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[HONG KONG] In what has become a cruel public health irony, not being HIV positive is a lethal disadvantage experienced by millions of people with chronic hepatitis and no access to life-saving drugs.
On Global Hepatitis Day last week (July 28), viral hepatitis surpassed HIV, malaria and tuberculosis as a leading cause of death from infectious disease. 
Asia bears the brunt of the burden with over one million viral hepatitis-related deaths each year and 70 per cent of the global death toll. In Asia, viral hepatitis is three times more deadly than HIV and nine times more so than malaria.
“For years, viral hepatitis has been largely neglected,” Margaret Chan, WHO director-general, acknowledged recently.
Charles Gore, president of the World Hepatitis Alliance, says viral hepatitis has been so chronically under-prioritised that there is little funding available in domestic budgets and none from international funders.
“The failure to include hepatitis in the Millennium Development Goals (MDGs) has been calamitous in this regard and this mistake is likely to be compounded by the failure to include hepatitis in the post-2015 Sustainable Development Agenda,” Gore says.
A fatal error
On 22 July, medical journal The Lancet reported on the triumph of MDG 6, which has seen the HIV death toll fall by almost one third, from a peak of 1.7 million in 2005 to 1.3 million in 2013. Mortality rates for tuberculosis have fallen to 1.4 million (or 1.3 million, if those who are also HIV-positive are excluded). Annual malaria deaths peaked at 1.2 million in 2004, falling to about 855,000 in 2013. 
However, the WHO Global Burden of Disease 2010 study, published in December 2012 by The Lancet, put annual viral hepatitis related deaths at 1.44 million.  Experts suggest there has been no reduction since then.
Stephen Locarnini, director of the WHO Regional Reference Laboratory for Hepatitis B, says the decision to exclude hepatitis from MDG 6 was an epidemiological oversight based on flawed data.
Back in 2000, when governments worldwide adopted MDG 6, experts profoundly underestimated the hepatitis disease burden, he says. They only included mortality figures for acute hepatitis and left out those for hepatitis B and C related liver cancer and cirrhosis deaths — which actually account for about 80 per cent of the viral hepatitis mortality burden. The error persisted until the WHO Global Burden of Disease figures came out in December 2012.
Ben Cowie, an Australian infectious diseases physician and epidemiologist, and spokesperson for the Coalition to Eradicate Viral Hepatitis in Asia Pacific (CEVHAP), tells SciDev.Net the legacy error has led to a public health agenda that is terribly distorted and far from evidence based.
“Only looking at acute hepatitis mortality was clearly insane. It’s a bit like saying we’re only going to count HIV/AIDS deaths from seroconversion illness and not immune deficiency,” he says.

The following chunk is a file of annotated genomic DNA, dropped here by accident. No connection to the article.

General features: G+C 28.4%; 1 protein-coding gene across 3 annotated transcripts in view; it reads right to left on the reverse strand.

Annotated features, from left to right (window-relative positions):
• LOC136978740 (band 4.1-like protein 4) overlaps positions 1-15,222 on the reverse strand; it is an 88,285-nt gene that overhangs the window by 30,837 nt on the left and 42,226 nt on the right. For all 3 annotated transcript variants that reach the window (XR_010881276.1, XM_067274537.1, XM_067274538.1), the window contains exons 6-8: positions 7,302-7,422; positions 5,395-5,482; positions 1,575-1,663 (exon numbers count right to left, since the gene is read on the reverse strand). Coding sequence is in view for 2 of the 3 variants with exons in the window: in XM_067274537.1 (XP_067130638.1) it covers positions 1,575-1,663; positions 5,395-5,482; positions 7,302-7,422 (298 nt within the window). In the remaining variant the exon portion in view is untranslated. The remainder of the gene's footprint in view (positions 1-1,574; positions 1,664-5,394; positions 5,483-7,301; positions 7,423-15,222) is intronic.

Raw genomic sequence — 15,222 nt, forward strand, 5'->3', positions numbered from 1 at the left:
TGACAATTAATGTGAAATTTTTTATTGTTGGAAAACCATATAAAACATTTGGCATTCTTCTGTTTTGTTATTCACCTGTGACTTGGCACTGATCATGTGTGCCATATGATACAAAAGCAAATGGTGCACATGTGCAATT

Haves and have nots
Existing hepatitis B drugs suppress viral replication, which stops progressive liver disease, allowing the liver to recover. The antiviral drugs can reverse cirrhosis, and reduce the incidence of liver cancer by 50-70 per cent. But the vast majority of the 350 million people worldwide with chronic hepatitis B do not receive treatment.
One of the antiviral drugs, tenofovir, is also used in the treatment of HIV, and funding support from international financing organisations such as the Global Fund and the US President's Emergency Plan for AIDS Relief has made it available for people living with HIV in extremely resource-challenged settings in the Asia-Pacific region.
“But the tragedy is that tenofovir is not made available for people living with hepatitis B. So, you can have the dichotomy whereby someone living with HIV is readily able to access free tenofovir for the treatment of their HIV, but his next-door neighbour who is dying of cirrhosis or has progressive liver disease and is at significant risk of liver cancer is unable to access the drug,” Cowie says.
India makes tenofovir generically for US$15-20 per month, but this is still well beyond the reach of most people living in the Asia-Pacific region, Cowie adds. Licensing deals further restrict the availability of generics.
“This inequitable situation can’t be allowed to continue. We really need to broaden the MDGs to include viral hepatitis as a matter of equity, and, especially in the Asia-Pacific region, as an urgent public health initiative,” he stresses.
Although the WHO is making inroads in responding to the hepatitis burden, Cowie says the international funding response continues to be woefully inadequate. He accuses the Global Fund of burying its head in the sand.
“We have the data, we’ve shifted the evidence base, but this is not going to translate into outcomes for people’s lives until we have a funding response,” he argues.